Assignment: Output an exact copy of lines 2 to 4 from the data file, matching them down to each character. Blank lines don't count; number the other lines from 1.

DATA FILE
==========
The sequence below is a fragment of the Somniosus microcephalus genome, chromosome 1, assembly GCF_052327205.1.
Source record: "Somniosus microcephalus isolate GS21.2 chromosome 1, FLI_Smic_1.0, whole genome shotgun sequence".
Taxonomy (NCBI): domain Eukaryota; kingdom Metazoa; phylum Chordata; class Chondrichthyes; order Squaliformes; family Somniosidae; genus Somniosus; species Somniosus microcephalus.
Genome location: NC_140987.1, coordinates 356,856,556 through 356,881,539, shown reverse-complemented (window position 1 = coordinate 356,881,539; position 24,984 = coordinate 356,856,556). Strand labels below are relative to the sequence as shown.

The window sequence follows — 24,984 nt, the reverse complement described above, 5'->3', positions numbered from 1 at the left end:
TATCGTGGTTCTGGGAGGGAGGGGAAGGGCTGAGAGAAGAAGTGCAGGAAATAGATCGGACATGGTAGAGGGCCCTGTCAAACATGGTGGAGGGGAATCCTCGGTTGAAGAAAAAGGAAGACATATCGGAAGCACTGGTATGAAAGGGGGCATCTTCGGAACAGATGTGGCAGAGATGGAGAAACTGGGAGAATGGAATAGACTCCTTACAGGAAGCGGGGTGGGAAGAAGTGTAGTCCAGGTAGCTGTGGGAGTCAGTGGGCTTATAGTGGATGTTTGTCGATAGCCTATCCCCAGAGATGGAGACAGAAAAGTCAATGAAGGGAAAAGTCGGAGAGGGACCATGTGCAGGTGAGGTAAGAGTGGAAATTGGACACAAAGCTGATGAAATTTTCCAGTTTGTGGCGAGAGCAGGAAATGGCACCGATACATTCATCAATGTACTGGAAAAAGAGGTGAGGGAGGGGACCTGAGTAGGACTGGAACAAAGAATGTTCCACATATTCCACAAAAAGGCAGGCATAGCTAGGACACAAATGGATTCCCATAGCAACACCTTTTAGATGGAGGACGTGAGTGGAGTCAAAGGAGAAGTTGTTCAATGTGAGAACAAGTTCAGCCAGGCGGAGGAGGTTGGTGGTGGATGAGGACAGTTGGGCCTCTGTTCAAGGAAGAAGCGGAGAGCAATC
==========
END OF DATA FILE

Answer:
Source record: "Somniosus microcephalus isolate GS21.2 chromosome 1, FLI_Smic_1.0, whole genome shotgun sequence".
Taxonomy (NCBI): domain Eukaryota; kingdom Metazoa; phylum Chordata; class Chondrichthyes; order Squaliformes; family Somniosidae; genus Somniosus; species Somniosus microcephalus.
Genome location: NC_140987.1, coordinates 356,856,556 through 356,881,539, shown reverse-complemented (window position 1 = coordinate 356,881,539; position 24,984 = coordinate 356,856,556). Strand labels below are relative to the sequence as shown.